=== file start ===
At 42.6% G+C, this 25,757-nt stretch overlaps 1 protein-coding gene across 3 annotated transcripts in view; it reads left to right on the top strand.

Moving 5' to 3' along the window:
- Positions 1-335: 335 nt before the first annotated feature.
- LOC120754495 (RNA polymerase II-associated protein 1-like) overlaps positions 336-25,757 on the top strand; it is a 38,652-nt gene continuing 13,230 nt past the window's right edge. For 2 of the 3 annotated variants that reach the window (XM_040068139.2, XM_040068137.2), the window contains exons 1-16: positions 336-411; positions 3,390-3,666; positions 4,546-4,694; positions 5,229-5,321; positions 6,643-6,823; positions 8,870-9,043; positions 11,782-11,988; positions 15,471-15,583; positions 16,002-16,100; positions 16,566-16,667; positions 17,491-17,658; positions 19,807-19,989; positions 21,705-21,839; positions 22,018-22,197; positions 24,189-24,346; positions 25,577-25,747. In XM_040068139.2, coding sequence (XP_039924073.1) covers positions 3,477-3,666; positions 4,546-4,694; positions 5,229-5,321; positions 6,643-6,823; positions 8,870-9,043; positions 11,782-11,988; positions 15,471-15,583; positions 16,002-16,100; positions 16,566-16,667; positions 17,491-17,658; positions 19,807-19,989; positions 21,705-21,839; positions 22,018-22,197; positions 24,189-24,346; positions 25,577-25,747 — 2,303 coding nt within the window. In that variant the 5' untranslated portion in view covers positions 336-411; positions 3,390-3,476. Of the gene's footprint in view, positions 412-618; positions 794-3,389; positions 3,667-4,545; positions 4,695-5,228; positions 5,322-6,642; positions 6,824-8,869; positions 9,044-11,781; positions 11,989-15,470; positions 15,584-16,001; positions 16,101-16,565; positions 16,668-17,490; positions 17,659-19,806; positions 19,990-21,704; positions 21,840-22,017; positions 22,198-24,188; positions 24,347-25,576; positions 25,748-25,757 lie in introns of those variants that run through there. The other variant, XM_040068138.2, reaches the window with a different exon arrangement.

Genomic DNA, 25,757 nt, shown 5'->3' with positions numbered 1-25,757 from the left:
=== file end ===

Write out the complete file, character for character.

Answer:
At 42.6% G+C, this 25,757-nt stretch overlaps 1 protein-coding gene across 3 annotated transcripts in view; it reads left to right on the top strand.

Moving 5' to 3' along the window:
- Positions 1-335: 335 nt before the first annotated feature.
- LOC120754495 (RNA polymerase II-associated protein 1-like) overlaps positions 336-25,757 on the top strand; it is a 38,652-nt gene continuing 13,230 nt past the window's right edge. For 2 of the 3 annotated variants that reach the window (XM_040068139.2, XM_040068137.2), the window contains exons 1-16: positions 336-411; positions 3,390-3,666; positions 4,546-4,694; positions 5,229-5,321; positions 6,643-6,823; positions 8,870-9,043; positions 11,782-11,988; positions 15,471-15,583; positions 16,002-16,100; positions 16,566-16,667; positions 17,491-17,658; positions 19,807-19,989; positions 21,705-21,839; positions 22,018-22,197; positions 24,189-24,346; positions 25,577-25,747. In XM_040068139.2, coding sequence (XP_039924073.1) covers positions 3,477-3,666; positions 4,546-4,694; positions 5,229-5,321; positions 6,643-6,823; positions 8,870-9,043; positions 11,782-11,988; positions 15,471-15,583; positions 16,002-16,100; positions 16,566-16,667; positions 17,491-17,658; positions 19,807-19,989; positions 21,705-21,839; positions 22,018-22,197; positions 24,189-24,346; positions 25,577-25,747 — 2,303 coding nt within the window. In that variant the 5' untranslated portion in view covers positions 336-411; positions 3,390-3,476. Of the gene's footprint in view, positions 412-618; positions 794-3,389; positions 3,667-4,545; positions 4,695-5,228; positions 5,322-6,642; positions 6,824-8,869; positions 9,044-11,781; positions 11,989-15,470; positions 15,584-16,001; positions 16,101-16,565; positions 16,668-17,490; positions 17,659-19,806; positions 19,990-21,704; positions 21,840-22,017; positions 22,198-24,188; positions 24,347-25,576; positions 25,748-25,757 lie in introns of those variants that run through there. The other variant, XM_040068138.2, reaches the window with a different exon arrangement.

Genomic DNA, 25,757 nt, shown 5'->3' with positions numbered 1-25,757 from the left: